Agriculture: Attaining Food sustainability in T&T


First Citizens Logo

Historically, agriculture has served as a major foreign exchange earner for many Caribbean countries. Banana, sugarcane and nutmeg reigned supreme in international markets and were deemed highly profitable mainly due to the Europe’s preferential trade agreements. However, in early 1990’s, the preferential trade agreements between the Caribbean and Europe were gradually dissolved, thus ending an era of the Caribbean’s agricultural dominance. Although the sector is still of importance to countries such as Dominica and Guyana, the Caribbean Community (CARICOM) largely transitioned into a tourism- and manufacturing-dependent region. The current pandemic has forced the world into partial shutdown whereby many major manufacturing industries halted production, countries closed their borders and international airlines were grounded, greatly affecting imports and exports as well as travel and tourism. Although food security has always been a burning issue, the Covid-19 pandemic has further underscored its importance.

From a historical perspective, the agriculture sector in Trinidad and Tobago (T&T) has steadily declined, with its contribution to GDP falling from 5.2% in the 1970’s to an average of just under 1% since 2010. In 1987, the agriculture sector accounted for a significant 12% of total employment in T&T, however, as the economy transitioned to one that is largely energy-based, the sector’s share of employment fell to just 3.8% by 2018. The consistent decline in the agriculture sector was accompanied by an increasing food import bill which now stands at over TTD4 billion. 

The World Food Programme (WFP) has warned of alarming global hunger and food insecurity, with the number of people “marching towards starvation” spiking from 135 million to 270 million as the pandemic unfolds, noting that 2021 will be catastrophic with famine potentially on the horizon. T&T, a country with a population of approximately 1.395 million, depends heavily on two main source markets for food imports. The United States and The United Kingdom provide over 50% of this country’s imported food products – a precarious position, given the recent disruptions to supply chains globally. This was echoed in the National Budget presented for fiscal year 2021, as the Minister of Finance has prioritized food security as a national objective and is committed to insulating the economy against the impact of shortages and such supply chain disruptions. The fall in the global demand for oil and gas as well as the less favourable longer-term view of the industry, may provide the opportunity for T&T to look into sustainable agriculture which can reduce the import bill, improve the country’s food security, propel economic diversification as well as create employment.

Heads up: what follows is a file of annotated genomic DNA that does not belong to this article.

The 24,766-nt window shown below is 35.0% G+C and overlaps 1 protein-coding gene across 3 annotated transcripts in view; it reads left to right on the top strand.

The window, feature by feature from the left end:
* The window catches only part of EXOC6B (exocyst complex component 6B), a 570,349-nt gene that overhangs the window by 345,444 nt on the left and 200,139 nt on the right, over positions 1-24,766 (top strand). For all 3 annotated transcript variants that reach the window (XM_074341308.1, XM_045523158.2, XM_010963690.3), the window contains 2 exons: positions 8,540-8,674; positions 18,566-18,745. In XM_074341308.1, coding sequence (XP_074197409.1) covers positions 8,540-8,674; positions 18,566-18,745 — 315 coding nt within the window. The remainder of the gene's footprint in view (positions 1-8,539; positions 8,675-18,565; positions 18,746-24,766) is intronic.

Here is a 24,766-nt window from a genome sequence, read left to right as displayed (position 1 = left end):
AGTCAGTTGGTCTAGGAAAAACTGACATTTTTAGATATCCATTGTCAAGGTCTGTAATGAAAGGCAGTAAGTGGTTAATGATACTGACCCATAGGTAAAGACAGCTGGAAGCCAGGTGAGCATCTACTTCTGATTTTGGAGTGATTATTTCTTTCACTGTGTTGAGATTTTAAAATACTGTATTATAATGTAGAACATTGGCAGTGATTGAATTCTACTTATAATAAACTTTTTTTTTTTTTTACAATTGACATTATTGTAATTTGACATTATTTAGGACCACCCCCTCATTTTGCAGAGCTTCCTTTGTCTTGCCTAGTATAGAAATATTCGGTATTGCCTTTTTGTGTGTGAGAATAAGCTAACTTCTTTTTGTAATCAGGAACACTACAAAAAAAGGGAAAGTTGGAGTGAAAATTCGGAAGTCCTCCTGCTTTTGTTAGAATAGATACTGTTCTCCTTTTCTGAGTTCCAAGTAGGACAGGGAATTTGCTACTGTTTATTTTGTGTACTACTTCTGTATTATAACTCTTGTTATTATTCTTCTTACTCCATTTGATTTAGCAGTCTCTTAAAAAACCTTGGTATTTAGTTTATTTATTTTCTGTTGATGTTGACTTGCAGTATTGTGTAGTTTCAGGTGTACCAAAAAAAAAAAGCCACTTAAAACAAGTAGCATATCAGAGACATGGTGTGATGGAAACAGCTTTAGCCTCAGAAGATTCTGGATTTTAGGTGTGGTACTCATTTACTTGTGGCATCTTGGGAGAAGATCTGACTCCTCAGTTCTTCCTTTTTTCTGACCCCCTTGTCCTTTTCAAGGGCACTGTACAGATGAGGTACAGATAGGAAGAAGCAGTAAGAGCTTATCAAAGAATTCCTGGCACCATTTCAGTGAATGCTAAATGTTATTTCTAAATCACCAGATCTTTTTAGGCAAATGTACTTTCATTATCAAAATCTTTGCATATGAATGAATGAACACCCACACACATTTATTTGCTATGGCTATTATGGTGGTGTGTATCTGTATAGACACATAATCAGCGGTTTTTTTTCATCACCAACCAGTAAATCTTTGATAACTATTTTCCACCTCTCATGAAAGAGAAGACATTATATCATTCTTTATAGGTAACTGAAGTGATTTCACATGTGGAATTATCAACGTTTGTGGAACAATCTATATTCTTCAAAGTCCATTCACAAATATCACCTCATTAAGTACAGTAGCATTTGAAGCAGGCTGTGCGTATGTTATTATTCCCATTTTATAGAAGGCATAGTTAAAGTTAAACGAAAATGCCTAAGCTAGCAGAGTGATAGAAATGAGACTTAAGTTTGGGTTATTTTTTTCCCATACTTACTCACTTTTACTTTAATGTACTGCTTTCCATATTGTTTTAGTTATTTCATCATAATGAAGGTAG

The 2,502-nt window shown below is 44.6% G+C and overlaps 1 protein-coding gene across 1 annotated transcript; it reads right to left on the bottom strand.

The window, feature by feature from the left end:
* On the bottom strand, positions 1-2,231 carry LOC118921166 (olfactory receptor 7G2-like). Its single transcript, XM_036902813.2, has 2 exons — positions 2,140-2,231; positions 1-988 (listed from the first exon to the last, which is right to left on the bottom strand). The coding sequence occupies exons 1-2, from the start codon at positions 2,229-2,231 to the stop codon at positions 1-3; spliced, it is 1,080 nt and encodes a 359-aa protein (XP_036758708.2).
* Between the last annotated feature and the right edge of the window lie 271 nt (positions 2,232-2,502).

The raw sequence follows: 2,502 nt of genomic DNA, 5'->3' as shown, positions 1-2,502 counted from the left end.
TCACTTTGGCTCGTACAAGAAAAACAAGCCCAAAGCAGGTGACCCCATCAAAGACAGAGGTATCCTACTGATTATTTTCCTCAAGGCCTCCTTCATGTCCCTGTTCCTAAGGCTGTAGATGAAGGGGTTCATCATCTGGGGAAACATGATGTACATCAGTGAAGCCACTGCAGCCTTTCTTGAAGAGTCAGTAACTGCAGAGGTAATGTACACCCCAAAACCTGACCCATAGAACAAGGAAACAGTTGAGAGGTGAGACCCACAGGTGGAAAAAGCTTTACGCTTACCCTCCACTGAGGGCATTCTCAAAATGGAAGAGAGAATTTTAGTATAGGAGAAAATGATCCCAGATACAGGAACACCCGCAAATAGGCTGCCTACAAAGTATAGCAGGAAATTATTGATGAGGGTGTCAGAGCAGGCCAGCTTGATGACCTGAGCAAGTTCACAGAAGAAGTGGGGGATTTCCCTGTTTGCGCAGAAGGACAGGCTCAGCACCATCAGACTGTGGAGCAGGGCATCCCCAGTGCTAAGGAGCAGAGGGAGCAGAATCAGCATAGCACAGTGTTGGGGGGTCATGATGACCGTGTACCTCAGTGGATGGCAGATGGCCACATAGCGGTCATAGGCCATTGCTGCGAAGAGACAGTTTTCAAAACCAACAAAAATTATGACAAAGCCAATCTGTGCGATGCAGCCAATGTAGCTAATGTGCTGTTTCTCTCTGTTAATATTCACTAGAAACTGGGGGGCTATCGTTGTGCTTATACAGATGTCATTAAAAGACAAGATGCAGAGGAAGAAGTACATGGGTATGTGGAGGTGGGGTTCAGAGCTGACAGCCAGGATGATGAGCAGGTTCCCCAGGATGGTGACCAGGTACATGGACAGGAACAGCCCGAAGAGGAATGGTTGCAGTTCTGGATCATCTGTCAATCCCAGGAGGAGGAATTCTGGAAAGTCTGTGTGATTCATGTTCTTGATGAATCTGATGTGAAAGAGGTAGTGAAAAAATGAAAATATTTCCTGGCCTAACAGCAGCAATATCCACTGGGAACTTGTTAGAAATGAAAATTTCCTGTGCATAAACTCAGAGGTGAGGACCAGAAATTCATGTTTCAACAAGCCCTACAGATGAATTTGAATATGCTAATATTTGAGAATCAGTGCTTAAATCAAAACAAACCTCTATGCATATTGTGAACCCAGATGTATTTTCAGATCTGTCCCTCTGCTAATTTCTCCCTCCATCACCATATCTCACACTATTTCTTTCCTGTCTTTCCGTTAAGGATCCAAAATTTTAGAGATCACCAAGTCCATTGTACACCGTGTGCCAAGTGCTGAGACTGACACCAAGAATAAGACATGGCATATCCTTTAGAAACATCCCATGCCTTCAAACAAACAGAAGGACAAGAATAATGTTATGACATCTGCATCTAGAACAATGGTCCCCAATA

Farming has changed drastically within the last 100 years whereby traditional methods are now being replaced by more scientific approaches to ensure healthier livestock, higher yields and a greater resistance to diseases and pests. Utilizing modernized farming techniques would boost productivity, thus reducing wastage. This can lead to the reduction in carbon footprint and can minimize the overuse of pesticides and fertilizers.

Farmers now have access to new technology such as aerial images from satellites or drones, weather forecasts and soil sensors which is making it possible to manage crop growth in real time. Automated systems would provide early warnings of any deviation from normal growth or other factors. This measure was effectively implemented in Nigeria, where they were able to measure and analyze soil data. Temperature, nutrients, and vegetative health were monitored to help farmers apply the right fertilizers and optimally irrigate their farms. This allowed farmers to limit input, increase productivity, reduce waste and be more cost efficient.

Strengthening Caribbean inter-regional trade is another avenue to improve food security as well as to increase foreign exchange earnings. According to the International Monetary Fund (IMF), improving regional integration- for instance, through more intraregional trade and policy coordination- can help the region’s small-sized economies build greater resilience and scale, as well as enhance bargaining power on the global scale. The removal of tariff and non-tariff barriers to trade and constraints on intraregional labor movement would lead to the ability to specialize and compete in the globalized environment.